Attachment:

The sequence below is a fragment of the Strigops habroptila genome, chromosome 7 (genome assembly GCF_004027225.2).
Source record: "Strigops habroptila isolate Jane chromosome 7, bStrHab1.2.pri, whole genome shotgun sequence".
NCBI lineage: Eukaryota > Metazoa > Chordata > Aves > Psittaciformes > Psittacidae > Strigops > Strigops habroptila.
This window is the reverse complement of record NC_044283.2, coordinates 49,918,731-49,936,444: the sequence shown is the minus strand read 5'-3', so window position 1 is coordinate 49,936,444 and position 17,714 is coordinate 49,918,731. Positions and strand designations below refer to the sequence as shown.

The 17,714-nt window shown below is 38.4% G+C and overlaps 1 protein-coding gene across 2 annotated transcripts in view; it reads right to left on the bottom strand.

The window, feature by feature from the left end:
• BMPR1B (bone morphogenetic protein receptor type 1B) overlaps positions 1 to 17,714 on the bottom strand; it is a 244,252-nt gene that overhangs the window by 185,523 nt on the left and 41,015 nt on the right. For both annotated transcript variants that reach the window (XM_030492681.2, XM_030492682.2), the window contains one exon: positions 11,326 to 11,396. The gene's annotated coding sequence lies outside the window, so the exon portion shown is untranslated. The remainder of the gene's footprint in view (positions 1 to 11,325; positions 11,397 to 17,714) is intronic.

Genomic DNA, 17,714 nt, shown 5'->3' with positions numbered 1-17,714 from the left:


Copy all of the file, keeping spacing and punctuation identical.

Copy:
The sequence below is a fragment of the Strigops habroptila genome, chromosome 7 (genome assembly GCF_004027225.2).
Source record: "Strigops habroptila isolate Jane chromosome 7, bStrHab1.2.pri, whole genome shotgun sequence".
NCBI lineage: Eukaryota > Metazoa > Chordata > Aves > Psittaciformes > Psittacidae > Strigops > Strigops habroptila.
This window is the reverse complement of record NC_044283.2, coordinates 49,918,731-49,936,444: the sequence shown is the minus strand read 5'-3', so window position 1 is coordinate 49,936,444 and position 17,714 is coordinate 49,918,731. Positions and strand designations below refer to the sequence as shown.

The 17,714-nt window shown below is 38.4% G+C and overlaps 1 protein-coding gene across 2 annotated transcripts in view; it reads right to left on the bottom strand.

The window, feature by feature from the left end:
• BMPR1B (bone morphogenetic protein receptor type 1B) overlaps positions 1 to 17,714 on the bottom strand; it is a 244,252-nt gene that overhangs the window by 185,523 nt on the left and 41,015 nt on the right. For both annotated transcript variants that reach the window (XM_030492681.2, XM_030492682.2), the window contains one exon: positions 11,326 to 11,396. The gene's annotated coding sequence lies outside the window, so the exon portion shown is untranslated. The remainder of the gene's footprint in view (positions 1 to 11,325; positions 11,397 to 17,714) is intronic.

Genomic DNA, 17,714 nt, shown 5'->3' with positions numbered 1-17,714 from the left: